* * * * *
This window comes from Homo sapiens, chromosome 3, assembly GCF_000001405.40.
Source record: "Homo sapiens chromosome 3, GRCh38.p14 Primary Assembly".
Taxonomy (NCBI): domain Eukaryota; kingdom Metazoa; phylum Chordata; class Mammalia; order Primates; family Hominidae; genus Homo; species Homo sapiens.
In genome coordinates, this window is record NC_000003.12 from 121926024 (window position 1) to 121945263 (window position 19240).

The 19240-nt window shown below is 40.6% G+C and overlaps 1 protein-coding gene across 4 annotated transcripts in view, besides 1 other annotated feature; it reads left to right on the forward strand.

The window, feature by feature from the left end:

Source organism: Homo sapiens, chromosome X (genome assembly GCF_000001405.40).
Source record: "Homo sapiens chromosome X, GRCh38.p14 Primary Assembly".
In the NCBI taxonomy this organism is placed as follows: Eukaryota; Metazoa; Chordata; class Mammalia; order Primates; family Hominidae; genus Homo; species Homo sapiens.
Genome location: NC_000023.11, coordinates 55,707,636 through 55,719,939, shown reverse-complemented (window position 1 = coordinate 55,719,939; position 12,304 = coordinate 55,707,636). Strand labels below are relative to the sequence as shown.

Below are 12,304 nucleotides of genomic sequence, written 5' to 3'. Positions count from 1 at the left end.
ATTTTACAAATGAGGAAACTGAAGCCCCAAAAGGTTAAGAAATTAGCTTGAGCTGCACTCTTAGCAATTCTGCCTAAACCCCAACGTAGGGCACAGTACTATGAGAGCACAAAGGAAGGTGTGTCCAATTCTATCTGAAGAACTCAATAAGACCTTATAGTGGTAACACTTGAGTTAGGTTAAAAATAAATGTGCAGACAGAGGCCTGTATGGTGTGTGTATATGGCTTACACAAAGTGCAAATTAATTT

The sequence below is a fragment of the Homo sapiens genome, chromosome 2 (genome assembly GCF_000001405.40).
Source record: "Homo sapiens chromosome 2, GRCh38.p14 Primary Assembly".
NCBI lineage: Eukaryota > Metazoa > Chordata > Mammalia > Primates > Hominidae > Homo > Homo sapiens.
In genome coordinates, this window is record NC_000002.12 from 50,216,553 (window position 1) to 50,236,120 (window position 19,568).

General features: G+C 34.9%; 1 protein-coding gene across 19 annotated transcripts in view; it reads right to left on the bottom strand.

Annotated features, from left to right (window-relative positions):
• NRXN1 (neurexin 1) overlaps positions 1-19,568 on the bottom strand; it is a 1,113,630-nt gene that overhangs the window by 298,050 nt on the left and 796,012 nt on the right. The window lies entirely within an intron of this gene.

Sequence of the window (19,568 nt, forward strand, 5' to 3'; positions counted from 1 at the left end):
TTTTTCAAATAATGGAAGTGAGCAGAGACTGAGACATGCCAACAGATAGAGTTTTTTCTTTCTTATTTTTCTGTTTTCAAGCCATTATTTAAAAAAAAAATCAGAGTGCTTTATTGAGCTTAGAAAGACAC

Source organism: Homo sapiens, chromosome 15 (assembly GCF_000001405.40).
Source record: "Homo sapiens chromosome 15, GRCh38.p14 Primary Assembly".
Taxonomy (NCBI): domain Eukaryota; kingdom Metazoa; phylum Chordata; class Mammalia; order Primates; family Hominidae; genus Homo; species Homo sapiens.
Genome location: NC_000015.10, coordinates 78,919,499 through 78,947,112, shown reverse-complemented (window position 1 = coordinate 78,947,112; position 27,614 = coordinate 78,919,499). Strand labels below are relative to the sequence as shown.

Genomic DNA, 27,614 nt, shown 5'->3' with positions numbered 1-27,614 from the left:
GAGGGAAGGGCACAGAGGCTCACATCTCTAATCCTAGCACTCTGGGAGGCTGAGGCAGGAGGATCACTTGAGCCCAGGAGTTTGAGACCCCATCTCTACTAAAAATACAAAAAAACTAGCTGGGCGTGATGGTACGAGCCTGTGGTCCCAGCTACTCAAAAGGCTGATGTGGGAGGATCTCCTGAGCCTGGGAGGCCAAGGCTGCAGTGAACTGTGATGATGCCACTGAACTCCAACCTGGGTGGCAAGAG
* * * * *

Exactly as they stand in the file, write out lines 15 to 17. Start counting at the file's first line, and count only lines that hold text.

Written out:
NCBI lineage: Eukaryota > Metazoa > Chordata > Mammalia > Primates > Hominidae > Homo > Homo sapiens.
In genome coordinates, this window is record NC_000002.12 from 50,216,553 (window position 1) to 50,236,120 (window position 19,568).

General features: G+C 34.9%; 1 protein-coding gene across 19 annotated transcripts in view; it reads right to left on the bottom strand.